My Review of the Sony FE 16-25mm and FE 24-50mm f/2.8 G

My Review of the Sony FE 16-25mm and FE 24-50mm f/2.8 G

There are two lenses by Sony that are both interesting and curious. The FE 16-25mm f/2.8 G and FE 24-50mm f/2.8 G are small, lightweight f/2.8 lenses with a limited zoom range. How do these lenses perform, and are they worth buying? Let’s find out.

The idea is great: introduce two lightweight zoom lenses with an f/2.8 aperture over the complete zoom range. These lenses will be easy to carry around, inconspicuous, and user-friendly. There is a catch, though. The focal range will be limited.

The FE 16-25mm f/2.8 G doesn’t reach 35mm, like similar lenses in this range do. The FE 24-50mm f/2.8 G misses at least 20mm on the longer end of the zoom range. At first, this doesn’t seem to be an issue. However, using these lenses for an extended amount of time made me wish I had some extra focal length quite often.

The compact Sony a7CR with the FE 16-25mm f/2.8 G and the FE 24-50mm f/2.8 G

The Appearance

Despite the difference in zoom range, both lenses look exactly the same. You have to look at the text on the lens to figure out which one is which. They both have an aperture ring and a programmable lens button. There is a zoom ring and a focus ring that is only a fraction wider.

The details of both lenses are exactly the same.

One of the two switches on the lens makes it possible to switch between manual focus and autofocus. The other switch turns off the clicking sound of the aperture ring. There is no built-in stabilizer, so you have to rely on the camera’s own IBIS system.

Both lenses, zoomed in and out.

When zoomed in, the lenses change in length. The barrel of the FE 24-50mm extends much further compared to the FE 16-25mm. Other differences are minor and not noticeable unless you compare the specifications. In the list below, the first number is for the FE 16-25mm, the second for the FE 24-50mm.

  • Dimensions: 74.8 x 91.4 mm / 74.8 x 92.3 mm
  • Weight: 409 g / 440 g
  • Minimum focus distance (autofocus): 0.18 m (W) and 0.24 m (T) / 0.19 m (W) and 0.30 m (T)
  • Minimum focus distance (manual focus): 0.17 m (W) and 0.22 m (T) / 0.18 m (W) and 0.29 m (T)
  • Magnification (autofocus): 0.2x / 0.3x
  • Magnification (manual focus): 0.23x / 0.33x

The other specifications are the same for both lenses:

  • 11 aperture blades (circular)
  • Two linear AF motors that can make 120 calculations per second
  • Dust and moisture resistance
  • Fluoride coating with anti-fingerprint and water and oil repellant

The small form factor makes these lenses easy to carry around. 

Image Quality

The overall look of the images produced by both lenses is good. They show good contrast and image sharpness. However, these lenses rely heavily on in-camera lens correction. The distortion compensation can’t be turned off and is baked into the raw files.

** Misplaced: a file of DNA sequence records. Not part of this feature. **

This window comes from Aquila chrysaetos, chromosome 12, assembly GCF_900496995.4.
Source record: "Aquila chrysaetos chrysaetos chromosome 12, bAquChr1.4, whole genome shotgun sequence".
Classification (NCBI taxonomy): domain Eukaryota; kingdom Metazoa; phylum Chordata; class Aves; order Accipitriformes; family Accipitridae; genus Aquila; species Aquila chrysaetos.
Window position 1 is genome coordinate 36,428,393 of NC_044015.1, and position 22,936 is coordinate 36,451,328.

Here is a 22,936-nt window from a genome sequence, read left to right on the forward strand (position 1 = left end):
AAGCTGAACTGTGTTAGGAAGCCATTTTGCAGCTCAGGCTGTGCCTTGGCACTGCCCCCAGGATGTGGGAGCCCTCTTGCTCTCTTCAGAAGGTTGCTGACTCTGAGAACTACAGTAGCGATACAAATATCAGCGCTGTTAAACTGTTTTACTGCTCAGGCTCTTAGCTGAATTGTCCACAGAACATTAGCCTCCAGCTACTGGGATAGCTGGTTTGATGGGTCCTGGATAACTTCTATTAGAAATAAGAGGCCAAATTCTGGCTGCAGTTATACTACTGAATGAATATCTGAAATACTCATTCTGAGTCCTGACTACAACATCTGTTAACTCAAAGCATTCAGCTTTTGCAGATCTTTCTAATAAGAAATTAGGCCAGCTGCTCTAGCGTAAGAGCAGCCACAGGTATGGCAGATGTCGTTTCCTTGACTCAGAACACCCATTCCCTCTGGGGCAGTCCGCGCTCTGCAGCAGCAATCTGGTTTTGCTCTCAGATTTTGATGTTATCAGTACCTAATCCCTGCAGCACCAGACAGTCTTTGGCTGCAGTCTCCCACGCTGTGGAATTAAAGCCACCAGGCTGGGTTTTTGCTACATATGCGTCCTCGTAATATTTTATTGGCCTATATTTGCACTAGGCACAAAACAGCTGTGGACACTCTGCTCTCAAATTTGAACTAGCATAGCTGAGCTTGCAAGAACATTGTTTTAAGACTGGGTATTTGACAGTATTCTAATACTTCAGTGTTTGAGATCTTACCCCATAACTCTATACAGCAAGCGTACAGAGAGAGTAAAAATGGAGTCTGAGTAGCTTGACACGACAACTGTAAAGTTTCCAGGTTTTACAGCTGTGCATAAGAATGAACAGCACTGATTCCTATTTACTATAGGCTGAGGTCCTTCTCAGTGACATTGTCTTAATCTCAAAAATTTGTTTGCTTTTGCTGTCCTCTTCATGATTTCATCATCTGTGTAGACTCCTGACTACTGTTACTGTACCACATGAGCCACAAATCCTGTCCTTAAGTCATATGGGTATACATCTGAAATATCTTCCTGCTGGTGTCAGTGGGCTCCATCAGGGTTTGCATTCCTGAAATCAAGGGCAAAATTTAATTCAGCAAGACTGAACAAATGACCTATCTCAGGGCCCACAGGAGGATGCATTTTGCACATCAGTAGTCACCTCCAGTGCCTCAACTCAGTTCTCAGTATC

Distortion correction cannot be switched off. 

However, with Lightroom, the raw images still show distortion and some vignetting. Since the lens profile is built into the raw file, there is no option to use a dedicated lens profile. This makes it tricky to remove all the remaining distortion and vignetting in post.

How important lens correction with these lenses is becomes visible by comparing the results, as shown below.

Chromatic aberration is visible with these lenses, but it can be removed quite easily. Regarding flare, both the FE 16-25mm and FE 24-50mm perform well, with good resistance to flare in most situations. Sometimes flares did occur, but not to extremes.

There is some chromatic aberration if the in-camera lens correction is switched off. This is easily corrected.

The 11-blade aperture is making a 22-star of point-like light sources. There is not much flare (in-camera JPEG)

Narrow Depth of Field and Bokeh

Both lenses have an aperture of f/2.8 across the zoom range. This is perfect for low-light situations. A wide aperture will decrease the depth of field as well. Since the focal length is also responsible for a shallow depth of field, these lenses won’t go into extremes.

You can achieve a reasonably narrow depth of field with the FE 24-50mm at 50mm, but any other focal length will not offer a lot of background blur. I’ve tested the bokeh of both lenses to see the effect of the 11-blade circular aperture.

Real-World Use

As mentioned, the wide aperture makes these lenses suitable for low-light situations. However, don’t expect wonders from an f/2.8 aperture. In dark situations, you still need high ISO values, and you have to rely on the IBIS system of your camera or use a tripod.

The downside of these lenses is the limited zoom range. Not so much for the FE 16-25mm, but more so for the FE 24-50mm. In a lot of situations, I wished the lens would offer a bit more reach.

This is the price you pay for a lightweight and compact lens, of course. I must say, I got used to the limited zoom range, which made it a bit similar to photographing with a prime lens.

Due to the short zoom range, it sometimes feels like a prime lens. The flaring is kept to a minimum. (Sony a1 + FE 24-50mm at 24mm / ISO 100 / f/5.6 / 1/500 / raw, not edited)

The autofocus is fast and quiet, and the aperture ring works smoothly. The clicking sounds are nice to have while photographing, and I love the ability to switch the sound off. The lens button is a nice addition.